With the autumn molt, the stoat’s coat becomes white all over. The winter coat is thicker, longer and softer than the summer coat.
The tip of the stoat’s tail remains black throughout the year (even in winter).
It is thought that the black tip is a defensive adaptation. A bird of prey will aim for the black tip, rather than the stoat’s white body. The bird experiences a brief moment of confusion when it realizes the tail is part of a larger animal, giving the stoat a chance to escape.
Confusion With Similar Animals
The stoat can easily be confused with other members of the genus Mustela, including the least weasel and the long-tailed weasel.
Stoat Vs Least Weasel
The stoat shares much of its range with the closely-related least weasel.
The stoat is larger than the least weasel and has a proportionally longer tail. The stoat’s tail has a black tip, whereas that of the least weasel is a uniform brown.
Stoat (Short-Tailed Weasel) Vs Long-Tailed Weasel
In the Americas, the stoat shares much of its range with the long-tailed weasel, another similar-looking species.
The stoat is smaller than the long-tailed weasel, but because it is unlikely for the two animals to be seen side by side in the wild, the tail is often the best means of identification.
As its name suggests, the long-tailed weasel’s tail is proportionally longer than that of the stoat, and can be up to half of the animal’s body length. In contrast, the stoat’s tail is around a third of the length of its body.
The tails of both animals have a black tip, therefore tail length (rather than appearance) is the most useful distinguishing feature.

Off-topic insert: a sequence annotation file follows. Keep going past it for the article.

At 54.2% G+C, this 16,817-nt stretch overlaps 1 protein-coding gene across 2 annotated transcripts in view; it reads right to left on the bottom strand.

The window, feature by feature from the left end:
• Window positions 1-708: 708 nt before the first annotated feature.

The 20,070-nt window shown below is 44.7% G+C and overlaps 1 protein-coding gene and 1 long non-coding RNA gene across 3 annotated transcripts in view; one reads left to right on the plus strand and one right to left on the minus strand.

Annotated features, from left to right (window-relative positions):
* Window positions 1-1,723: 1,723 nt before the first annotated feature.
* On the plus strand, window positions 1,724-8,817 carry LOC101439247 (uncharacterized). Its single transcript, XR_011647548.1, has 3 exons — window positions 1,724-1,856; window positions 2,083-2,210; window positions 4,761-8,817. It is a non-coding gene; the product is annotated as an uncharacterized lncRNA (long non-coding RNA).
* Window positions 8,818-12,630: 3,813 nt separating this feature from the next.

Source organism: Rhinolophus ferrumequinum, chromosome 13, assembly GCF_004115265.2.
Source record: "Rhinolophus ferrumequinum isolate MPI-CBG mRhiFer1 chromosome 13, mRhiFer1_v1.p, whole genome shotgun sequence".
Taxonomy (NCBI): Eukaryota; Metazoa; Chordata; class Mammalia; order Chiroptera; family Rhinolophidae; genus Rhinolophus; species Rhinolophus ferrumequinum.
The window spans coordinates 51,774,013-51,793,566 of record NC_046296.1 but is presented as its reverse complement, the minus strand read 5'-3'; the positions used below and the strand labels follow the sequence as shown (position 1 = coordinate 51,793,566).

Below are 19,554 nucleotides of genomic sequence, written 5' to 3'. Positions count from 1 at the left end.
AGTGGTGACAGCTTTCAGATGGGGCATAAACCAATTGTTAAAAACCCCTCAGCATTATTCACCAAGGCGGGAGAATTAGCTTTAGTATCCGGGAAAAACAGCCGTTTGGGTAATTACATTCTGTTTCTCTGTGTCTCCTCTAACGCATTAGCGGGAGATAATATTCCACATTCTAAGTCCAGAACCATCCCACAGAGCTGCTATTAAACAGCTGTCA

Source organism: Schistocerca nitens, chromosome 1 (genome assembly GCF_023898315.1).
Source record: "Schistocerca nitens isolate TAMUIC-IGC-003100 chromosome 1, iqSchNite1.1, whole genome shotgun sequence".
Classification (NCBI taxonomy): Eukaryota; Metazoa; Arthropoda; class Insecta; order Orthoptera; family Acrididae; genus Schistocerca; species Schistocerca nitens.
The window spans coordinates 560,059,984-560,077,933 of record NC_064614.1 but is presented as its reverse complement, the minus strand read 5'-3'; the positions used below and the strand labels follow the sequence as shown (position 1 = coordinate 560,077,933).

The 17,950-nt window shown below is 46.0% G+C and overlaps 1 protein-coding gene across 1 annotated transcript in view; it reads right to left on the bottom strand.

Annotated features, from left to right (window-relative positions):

Stoat Facts: Distribution
The stoat has a wide distribution range (the area in which it is found). The species occurs in both Arctic and temperate (between polar and tropical) regions of North America, Europe and Asia. The southern limit of the animal’s range lies around 35°N.
The species originated in Eurasia. It migrated to North America around 500,000 years ago, making its way over the Bering Land Bridge – a piece of land that once joined North America to Eurasia.
Stoats In New Zealand
The stoat was introduced to New Zealand in the 19th century as a means of controlling rabbits (also an introduced species). The species is now considered a pest, and its presence in the country is a significant threat to many native birds.
Stoat / Ermine Habitat
The stoat is found in a wide range of habitats. These include: coniferous and mixed woodlands, scrub, alpine meadows, marshes, hedgerows, forest-edges, riverbanks, tundra, taiga (northern forests), forest-steppe and semi-desert. The animal avoids very dense forests and deserts.
The stoat can be found at altitudes of up to 4,050 m (13,300 ft.).
Although the stoat may be active at any time of the day it typically hunts at night.
The stoat is territorial, with both sexes using urine, droppings and scent to mark their home ranges. The male’s territory is larger than the female’s, and typically contains the territories of several females.